NAFTA targets specific sectors for tariff reduction (e.g., automobiles, agricultural products, and energy) between the United States, Canada, and Mexico. It prohibits preferential treatment of local companies over ones based in foreign countries, and it limits member governments from influencing any investment or financial service related to trade. Supplemental accords related to NAFTA address environmental concerns, labor, and the subject of import surges (North American Free Trade Agreement, 1994).

Liberalization of trade through global and regional agreements has created a broader context for business decision making. It provides global businesses the opportunity to optimize business performance across the entire enterprise with fewer country-specific restrictions. It does this by enabling greater mobility of plants, equipment, supplies, subassemblies, finished goods, and investment. The impact of enhanced global trade on work organization can be substantial, ranging from wholesale translocation of processes or plants (e.g., maquilas in Mexico, Central America, and the Caribbean Basin) to competition-driven changes in performance and efficiency (e.g., automation, changed work processes, new skills, new employment arrangements, and new compensation systems).

Implications of Globalization for Training Needs of Occupational Safety and Health Personnel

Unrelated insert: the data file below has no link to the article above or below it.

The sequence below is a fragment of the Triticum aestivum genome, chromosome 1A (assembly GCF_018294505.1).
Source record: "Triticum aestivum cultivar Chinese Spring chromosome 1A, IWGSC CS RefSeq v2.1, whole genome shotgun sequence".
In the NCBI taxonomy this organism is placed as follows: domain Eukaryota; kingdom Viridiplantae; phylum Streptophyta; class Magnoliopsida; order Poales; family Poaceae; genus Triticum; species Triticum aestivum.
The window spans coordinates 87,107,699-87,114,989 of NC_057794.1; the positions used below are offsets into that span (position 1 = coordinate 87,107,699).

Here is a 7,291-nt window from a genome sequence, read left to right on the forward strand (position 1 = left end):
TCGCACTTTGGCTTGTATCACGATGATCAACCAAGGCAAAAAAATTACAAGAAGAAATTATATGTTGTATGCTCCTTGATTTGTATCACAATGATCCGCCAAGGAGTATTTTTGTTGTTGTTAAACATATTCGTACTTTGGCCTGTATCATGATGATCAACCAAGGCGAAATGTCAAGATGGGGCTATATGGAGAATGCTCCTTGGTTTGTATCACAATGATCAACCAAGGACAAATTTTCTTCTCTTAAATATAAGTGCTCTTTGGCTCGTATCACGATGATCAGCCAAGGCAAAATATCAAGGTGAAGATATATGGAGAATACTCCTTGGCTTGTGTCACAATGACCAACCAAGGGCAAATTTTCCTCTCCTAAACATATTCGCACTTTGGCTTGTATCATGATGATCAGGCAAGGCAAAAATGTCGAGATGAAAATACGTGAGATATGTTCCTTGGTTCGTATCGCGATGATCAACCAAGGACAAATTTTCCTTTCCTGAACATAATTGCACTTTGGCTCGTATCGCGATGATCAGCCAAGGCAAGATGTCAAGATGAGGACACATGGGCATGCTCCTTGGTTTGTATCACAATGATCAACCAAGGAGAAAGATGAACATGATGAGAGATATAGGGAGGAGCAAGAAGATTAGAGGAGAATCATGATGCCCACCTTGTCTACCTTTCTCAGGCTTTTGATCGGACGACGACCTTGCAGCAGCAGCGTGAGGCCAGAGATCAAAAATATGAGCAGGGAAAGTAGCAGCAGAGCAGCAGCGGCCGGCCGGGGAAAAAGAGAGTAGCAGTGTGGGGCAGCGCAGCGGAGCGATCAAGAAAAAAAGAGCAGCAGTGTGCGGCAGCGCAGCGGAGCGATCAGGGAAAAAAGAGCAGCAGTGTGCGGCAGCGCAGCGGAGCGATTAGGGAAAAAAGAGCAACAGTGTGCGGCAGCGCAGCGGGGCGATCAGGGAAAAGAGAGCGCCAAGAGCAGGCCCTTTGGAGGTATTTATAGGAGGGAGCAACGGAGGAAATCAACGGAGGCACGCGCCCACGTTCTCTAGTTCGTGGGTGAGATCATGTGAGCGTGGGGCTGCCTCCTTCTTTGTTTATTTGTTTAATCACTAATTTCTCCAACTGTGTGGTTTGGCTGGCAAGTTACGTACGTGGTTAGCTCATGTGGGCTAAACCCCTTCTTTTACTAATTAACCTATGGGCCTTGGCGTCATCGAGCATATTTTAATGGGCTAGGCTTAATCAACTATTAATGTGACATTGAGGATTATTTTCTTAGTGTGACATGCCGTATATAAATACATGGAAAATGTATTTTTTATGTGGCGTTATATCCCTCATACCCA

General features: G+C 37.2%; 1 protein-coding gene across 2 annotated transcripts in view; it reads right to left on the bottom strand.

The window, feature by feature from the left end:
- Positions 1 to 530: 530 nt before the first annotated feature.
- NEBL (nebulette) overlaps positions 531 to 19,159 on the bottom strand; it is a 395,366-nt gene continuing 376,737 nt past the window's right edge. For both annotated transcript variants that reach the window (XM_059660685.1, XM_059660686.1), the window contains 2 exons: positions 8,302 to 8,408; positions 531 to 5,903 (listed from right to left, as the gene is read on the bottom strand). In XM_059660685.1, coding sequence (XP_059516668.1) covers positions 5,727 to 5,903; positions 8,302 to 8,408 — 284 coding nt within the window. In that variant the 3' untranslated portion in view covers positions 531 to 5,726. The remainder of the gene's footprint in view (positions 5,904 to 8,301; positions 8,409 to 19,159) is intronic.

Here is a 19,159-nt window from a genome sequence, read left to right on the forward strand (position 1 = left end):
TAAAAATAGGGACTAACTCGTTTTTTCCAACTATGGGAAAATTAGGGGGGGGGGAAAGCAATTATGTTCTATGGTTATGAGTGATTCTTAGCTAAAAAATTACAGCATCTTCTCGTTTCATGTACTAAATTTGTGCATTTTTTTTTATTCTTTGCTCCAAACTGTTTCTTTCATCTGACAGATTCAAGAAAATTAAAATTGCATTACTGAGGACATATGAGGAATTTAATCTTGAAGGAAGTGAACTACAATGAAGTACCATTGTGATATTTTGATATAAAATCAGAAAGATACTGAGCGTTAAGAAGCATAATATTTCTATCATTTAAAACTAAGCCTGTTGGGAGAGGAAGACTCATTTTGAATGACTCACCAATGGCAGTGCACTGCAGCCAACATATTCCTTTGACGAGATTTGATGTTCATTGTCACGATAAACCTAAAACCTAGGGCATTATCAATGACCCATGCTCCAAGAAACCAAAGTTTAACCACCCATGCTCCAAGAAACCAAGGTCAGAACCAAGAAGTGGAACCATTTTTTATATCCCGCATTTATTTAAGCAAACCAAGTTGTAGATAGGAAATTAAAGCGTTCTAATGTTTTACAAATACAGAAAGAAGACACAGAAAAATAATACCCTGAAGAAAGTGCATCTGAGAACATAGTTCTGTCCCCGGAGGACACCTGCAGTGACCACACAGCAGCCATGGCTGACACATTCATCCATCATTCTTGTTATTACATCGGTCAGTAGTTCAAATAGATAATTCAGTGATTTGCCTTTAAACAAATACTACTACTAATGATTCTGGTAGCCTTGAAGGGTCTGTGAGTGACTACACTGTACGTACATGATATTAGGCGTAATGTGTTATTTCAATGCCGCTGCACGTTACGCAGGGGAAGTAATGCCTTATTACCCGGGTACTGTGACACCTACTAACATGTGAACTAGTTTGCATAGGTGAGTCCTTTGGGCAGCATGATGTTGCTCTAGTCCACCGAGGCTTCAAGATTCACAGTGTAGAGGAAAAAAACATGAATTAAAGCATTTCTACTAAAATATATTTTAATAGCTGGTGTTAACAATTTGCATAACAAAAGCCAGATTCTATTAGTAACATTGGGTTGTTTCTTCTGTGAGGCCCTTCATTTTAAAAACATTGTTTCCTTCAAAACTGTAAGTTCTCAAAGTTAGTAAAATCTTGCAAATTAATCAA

Globalization has implications for the training of occupational health and safety personnel. Frumpkin (1998) presented seven issues. First, globalization and free-trade agreements may result in the relocation or displacement of employees by industries or firms. “Unemployment, fear of unemployment, migration, and the accompanying stress and social disruption have a profound impact on the health of workers and their families” (Frumpkin, 1998, p. 237). Second, countries differ in their health and safety standards, and third, they may differ in the degree to which they enforce health and safety regulations. Fourth, hazard communication requires multilingual information and training materials. The fifth issue that Frumpkin raised is the need for trained occupational health and safety personnel. He suggested that less affluent countries have a shortage of trained health and safety professionals. Therefore, organizations with multinational locations may need to provide trained professionals at least to train local personnel. The last two issues dealt with the need to have standardized surveillance data across country borders and the need to disseminate preventive practices and technologies, although not without attention to cultural differences among countries.

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